Thursday, February 3, 2011

Hey Marty, Shut Yer Yap

At times, Martin Brodeur can say too much. That was exactly the case the other day in regards to losing. A term the future Hall Of Fame Devil netminder is unfamiliar with. Unless you count the Devils' being eliminated by the Senators on the final day of the season back in '95-96 which kept them from defending the Cup, Brodeur has never known the feeling of missing the playoffs.

The all-time leader in wins and shutouts is a winner who's accomplished everything this game has to offer. Winner of three Stanley Cups, Olympic Gold and the Vezina awarded to the game's top goalie, he certainly has a lot of pull with the media. A friendly person by nature, he'll always weigh in on any issue. The man for who those silly lines were painted behind the net restricting him and other effective puckmoving types like Carey Price and Marc-Andre Fleury, is a good source when you want to know what can be done better to improve the game.

In what's been a tumultuous season uncommon to MB30 and a few of his Devil teammates such as Patrik Elias, Colin White, injured Zach Parise and Travis Zajac, the once proud franchise sits in last place with their 37 points trailing Edmonton by one and the Islanders by two. Despite playing much better lately winners of seven of nine including a 2-1 triumph over Ottawa, the Devils bring a 17-30-3 record into the latest Battle of Hudson installment against the Rangers at MSG. Perhaps because of the unenviable position he finds his team in, Brodeur felt obligated to speak about the differences between the two franchises.

‎"We don't like not making the playoffs," Brodeur told Wednesday. "It hasn't happened a lot, but (the Rangers) have been through seven years in a row not making the playoffs. We feel fortunate. We had a great run. This has been a ...difficult season but those guys, seven times in a row. That's tough. I just can't imagine that."

While it's true that the Rangers endured a brutal stretch spanning nearly a decade, why is the past relevant to where the bitter rivals currently are? Entering tonight's match, the seventh seeded Blueshirts boast a 29-20-4 mark with 62 points- 25 more than Brodeur's club. Gone are those chaotic days when the club couldn't get out of its own way. With last year's exception that saw an inferior Ranger outfit miss the postseason by a point thanks to a shootout loss to Cup finalist Philadelphia, who promptly bounced the Devils out, the Blueshirts have made the playoffs four out of five seasons since the lockout. Something even the all-time great can't ignore.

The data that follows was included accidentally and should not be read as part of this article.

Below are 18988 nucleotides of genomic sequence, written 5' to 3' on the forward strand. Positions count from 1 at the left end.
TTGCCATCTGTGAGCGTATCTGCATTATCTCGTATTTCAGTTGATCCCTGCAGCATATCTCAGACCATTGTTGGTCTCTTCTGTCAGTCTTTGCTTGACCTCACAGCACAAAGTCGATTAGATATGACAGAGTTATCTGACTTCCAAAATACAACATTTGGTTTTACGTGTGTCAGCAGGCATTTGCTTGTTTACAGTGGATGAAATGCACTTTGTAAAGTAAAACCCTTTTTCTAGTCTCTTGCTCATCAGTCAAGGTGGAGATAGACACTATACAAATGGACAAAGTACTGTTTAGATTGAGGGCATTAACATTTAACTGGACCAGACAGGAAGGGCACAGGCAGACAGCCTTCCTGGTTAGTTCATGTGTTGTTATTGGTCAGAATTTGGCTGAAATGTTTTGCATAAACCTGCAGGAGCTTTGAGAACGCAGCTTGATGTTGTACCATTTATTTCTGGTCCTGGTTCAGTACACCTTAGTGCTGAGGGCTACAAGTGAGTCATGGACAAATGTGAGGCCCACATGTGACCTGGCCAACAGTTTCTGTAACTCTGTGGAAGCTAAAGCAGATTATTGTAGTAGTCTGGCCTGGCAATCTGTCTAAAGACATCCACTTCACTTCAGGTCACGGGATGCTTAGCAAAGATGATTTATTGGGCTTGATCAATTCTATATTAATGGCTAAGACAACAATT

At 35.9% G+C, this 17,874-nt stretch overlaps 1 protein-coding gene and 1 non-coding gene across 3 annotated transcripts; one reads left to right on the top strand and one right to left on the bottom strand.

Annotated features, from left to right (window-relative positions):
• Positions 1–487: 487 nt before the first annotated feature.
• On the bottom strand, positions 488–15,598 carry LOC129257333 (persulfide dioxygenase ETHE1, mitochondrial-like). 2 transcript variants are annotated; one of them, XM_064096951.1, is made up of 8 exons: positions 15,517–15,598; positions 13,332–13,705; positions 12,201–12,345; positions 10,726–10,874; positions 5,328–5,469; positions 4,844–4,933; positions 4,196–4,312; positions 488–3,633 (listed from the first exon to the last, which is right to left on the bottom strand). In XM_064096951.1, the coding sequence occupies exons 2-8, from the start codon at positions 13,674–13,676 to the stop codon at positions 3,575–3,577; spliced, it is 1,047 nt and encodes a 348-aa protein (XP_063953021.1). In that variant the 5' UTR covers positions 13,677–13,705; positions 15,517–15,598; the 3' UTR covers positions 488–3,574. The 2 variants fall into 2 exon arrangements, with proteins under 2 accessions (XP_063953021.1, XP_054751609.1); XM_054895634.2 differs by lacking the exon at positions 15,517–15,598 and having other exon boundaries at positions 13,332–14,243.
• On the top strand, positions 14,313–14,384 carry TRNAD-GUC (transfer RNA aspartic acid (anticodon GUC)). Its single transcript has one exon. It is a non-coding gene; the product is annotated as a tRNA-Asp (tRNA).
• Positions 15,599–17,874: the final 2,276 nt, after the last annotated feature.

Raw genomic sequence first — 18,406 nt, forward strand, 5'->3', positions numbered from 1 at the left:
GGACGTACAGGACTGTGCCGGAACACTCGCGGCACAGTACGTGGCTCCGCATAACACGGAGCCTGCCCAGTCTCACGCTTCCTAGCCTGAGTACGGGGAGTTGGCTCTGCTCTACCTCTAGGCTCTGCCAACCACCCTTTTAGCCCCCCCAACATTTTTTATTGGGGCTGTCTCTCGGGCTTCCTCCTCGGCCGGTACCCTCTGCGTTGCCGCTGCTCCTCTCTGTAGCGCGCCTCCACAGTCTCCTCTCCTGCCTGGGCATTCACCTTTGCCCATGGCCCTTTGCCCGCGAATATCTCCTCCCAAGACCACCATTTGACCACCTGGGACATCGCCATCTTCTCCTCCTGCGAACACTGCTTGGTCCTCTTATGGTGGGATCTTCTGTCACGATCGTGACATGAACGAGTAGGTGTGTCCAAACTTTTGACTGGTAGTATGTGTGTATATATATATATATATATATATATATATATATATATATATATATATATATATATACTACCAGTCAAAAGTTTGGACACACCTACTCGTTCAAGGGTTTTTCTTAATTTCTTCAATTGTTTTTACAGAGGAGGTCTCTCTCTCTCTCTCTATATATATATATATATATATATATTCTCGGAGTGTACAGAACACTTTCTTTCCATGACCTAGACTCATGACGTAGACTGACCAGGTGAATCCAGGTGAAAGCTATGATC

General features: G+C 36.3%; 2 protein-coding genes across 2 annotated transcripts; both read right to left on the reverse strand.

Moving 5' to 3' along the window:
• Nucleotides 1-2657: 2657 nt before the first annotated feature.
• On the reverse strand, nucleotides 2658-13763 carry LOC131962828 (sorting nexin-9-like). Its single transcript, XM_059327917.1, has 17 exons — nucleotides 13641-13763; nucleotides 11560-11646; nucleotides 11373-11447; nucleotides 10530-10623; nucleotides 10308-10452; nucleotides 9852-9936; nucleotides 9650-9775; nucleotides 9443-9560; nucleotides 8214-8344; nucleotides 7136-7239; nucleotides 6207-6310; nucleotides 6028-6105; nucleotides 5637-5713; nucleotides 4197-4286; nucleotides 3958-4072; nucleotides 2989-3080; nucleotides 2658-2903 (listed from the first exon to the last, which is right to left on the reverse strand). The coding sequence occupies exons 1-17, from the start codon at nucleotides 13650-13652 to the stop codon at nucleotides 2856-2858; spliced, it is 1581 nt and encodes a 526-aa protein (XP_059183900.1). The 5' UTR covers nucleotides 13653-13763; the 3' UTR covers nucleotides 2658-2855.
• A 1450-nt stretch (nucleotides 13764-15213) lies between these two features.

"If you miss it by 20 points or miss it by one point, you don't have a chance to win the Stanley Cup," Brodeur pointed out. "The first thing is to make it and right now they're making it."
Correct. Missing by a point last Spring sucked. Especially losing to the hated Flyers with Brian Boucher of all people besting Henrik Lundqvist in the skill competition. True enough, Philly had better shooters. When you're relying on Olli Joke-in-en to keep your season alive, you're screwed. And so, another desperate Ranger push fell short deservedly so even if the shootout is a lousy way to decide such important points. Just ask all the teams Edmonton beat back in '05-06, coming within a game of beating the Hurricanes for Lord Stanley.

For Brodeur who'll soon have to make an important decision on his future, it's got to kill him that his team put themselves behind the eight ball. Unable to string any kind of consistent effort that resembled their team mantra, a good man John MacLean lost his job with Jacques Lemaire returning one final time to at least save face. Ironically, their much more inspired play coincided with the trade of former captain and '03 Cup hero Jamie Langenbrunner who gets to compete for another with his former team in icy cold Dallas. Home of the Super Bowl. Is it a bit strange that they're suddenly playing more like the team we've grown accustomed to? Just by how they pushed the Rangers the last time before the New Year demonstrated that the Devils wouldn't be an easy game anymore. Pride has been restored.

What we don't get is why Brodeur felt obligated to speak about a team he loathes. He's always commanded the spotlight. Playing in the Garden State hasn't always been easy. Had the Devils been located in Manhattan, they'd build a statue for him. That's how great he's been. That doesn't mean it's cool to take subtle shots at the close Hudson rival. Something he's done throughout his career. Do you ever hear a peep out of nemesis Lundqvist? Only praise when it comes to the opposite No.30 who he has the utmost respect for.

Brodeur is right about one thing. He's been fortunate to play for a good organization that made winning a priority. For that, he should be grateful. However, a little friendly advice to Marty. Stick to your team. You know plenty of Garden Faithful will let him know about it tonight. Get your popcorn ready!

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